by anna rabhan
Many of us are torn between lazing away a summer weekend on the beach or the patio with a good book versus doing something that we, or our family members, might consider “useful.” Why not kill two birds with one stone? This is your summer to finally get a handle on all that green stuff people keep talking about. No, not the weeds in your yard – the environment! And since there’s something for everyone in the green reading category, get the whole family involved. Start with this list that, while short, includes some of the green must-reads but also some surprises, such as green fiction.
Rachel Carson’s 1962 Silent Spring concentrates on pollution and is said to have been the spark that ignited environmental consciousness. There are many other venerable green classics, but some more modern selections are destined to be classics or at least must-reads. An Inconvenient Truth: The Planetary Emergency of Global Warming and What We Can Do About It by Al Gore is one of those books you felt like you should have read when it came out so you’d know what all the fuss was about. Now’s your chance. Read Eco Barons: The Dreamers, Schemers, and Millionaires Who Are Saving Our Planet by Edward Humes as the who’s who of the green movers and shakers. Getting Green Done by Auden Schendler attempts to get us to stop talking about the environment and start doing, and You Are Here: Exposing the Vital Link Between What We Do and What That Does To Our Planet by Thomas M. Kostigan attempts to motivate by bearing witness.
green your kids
Educate and motivate the kids on a local level with Trouble on the St. Johns River by Jane R. Wood. Kids at several schools where Wood’s books are read have formed “Greenies” clubs like the characters do in her book. Wood says, “Kids get excited when … they can take it from an academic level and make it into action.” So don’t be surprised if your kids want to go visit the places, such as the Georgia Sea Turtle Center, mentioned in the book. For younger kids, the Pelican Pete series by locals Francis and Hugh Keiser is a great way for kids to discover nature through the eyes and adventures of an animal they’ll surely love. Think it’ll be tough to get your teen to read green? Put MySpace/Our Planet: Change is Possible in her hands. Sure, it’s a how-to for environmental stewardship, but it was written about teens, for teens, by teens – on MySpace!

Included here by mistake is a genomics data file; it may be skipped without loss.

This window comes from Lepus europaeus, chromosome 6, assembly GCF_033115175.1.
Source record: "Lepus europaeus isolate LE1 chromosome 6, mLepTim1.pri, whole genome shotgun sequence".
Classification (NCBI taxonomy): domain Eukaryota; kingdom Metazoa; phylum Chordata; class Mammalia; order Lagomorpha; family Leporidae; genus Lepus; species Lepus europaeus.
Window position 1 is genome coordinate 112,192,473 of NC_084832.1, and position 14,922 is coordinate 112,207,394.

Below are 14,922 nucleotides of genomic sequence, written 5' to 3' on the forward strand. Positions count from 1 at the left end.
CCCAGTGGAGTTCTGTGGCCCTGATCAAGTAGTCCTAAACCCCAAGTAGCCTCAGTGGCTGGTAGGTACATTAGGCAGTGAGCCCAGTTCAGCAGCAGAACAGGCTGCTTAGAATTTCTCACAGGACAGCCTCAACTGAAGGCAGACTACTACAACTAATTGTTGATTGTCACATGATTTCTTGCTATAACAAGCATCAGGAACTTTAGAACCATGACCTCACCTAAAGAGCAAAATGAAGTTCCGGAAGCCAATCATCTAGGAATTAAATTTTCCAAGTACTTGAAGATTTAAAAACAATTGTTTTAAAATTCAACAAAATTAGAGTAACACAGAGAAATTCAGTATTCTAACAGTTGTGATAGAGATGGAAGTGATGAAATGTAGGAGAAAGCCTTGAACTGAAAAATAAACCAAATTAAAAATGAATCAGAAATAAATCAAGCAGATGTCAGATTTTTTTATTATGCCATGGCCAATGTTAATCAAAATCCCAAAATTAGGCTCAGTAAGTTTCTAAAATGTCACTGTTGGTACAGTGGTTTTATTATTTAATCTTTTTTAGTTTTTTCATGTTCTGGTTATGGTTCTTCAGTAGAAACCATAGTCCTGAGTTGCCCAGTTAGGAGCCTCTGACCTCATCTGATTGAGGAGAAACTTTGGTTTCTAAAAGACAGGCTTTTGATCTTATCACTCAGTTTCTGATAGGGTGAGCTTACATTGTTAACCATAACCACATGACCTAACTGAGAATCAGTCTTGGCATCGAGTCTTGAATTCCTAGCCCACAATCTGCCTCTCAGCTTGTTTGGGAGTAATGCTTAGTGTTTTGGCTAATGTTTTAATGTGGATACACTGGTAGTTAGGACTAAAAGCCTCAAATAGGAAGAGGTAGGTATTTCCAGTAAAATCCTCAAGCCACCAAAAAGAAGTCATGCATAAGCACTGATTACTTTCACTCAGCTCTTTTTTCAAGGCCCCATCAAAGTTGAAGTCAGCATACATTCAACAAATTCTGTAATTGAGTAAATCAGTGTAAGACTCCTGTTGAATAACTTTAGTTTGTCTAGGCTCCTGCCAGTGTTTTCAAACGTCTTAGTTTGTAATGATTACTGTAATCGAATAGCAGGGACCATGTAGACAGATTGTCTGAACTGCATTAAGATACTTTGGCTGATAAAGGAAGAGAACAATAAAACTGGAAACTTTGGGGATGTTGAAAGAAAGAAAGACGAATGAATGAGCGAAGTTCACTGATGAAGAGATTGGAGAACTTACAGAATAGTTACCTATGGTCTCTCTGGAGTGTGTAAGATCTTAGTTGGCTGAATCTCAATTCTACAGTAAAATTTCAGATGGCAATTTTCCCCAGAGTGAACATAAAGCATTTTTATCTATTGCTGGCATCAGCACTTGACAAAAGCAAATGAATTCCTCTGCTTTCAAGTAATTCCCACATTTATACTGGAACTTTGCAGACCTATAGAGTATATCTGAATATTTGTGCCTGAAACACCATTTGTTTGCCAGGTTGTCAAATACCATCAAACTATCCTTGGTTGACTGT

show me the greenbacks
For the reader convinced that “green” refers to the money and economics involved, there are some great selections out there. Winning the Oil Endgame by Amory Lovin has a couple of years on it but is commendably comprehensive. A Declaration of Energy Independence by Jay Hakes, former head of the Energy Information Administration, focuses on what our leaders can, and perhaps should, do on our behalf. Strategies for the Green Economy by Joel Makower concentrates on how the individual company can position itself in the context of green commerce, while The Ecology of Commerce by Paul Hawken is a great suggestion for those who fear all this green talk is somehow anti-capitalist. Not so, says Hawken, who recommends a mere shift in perception of the goal of business.
home, green home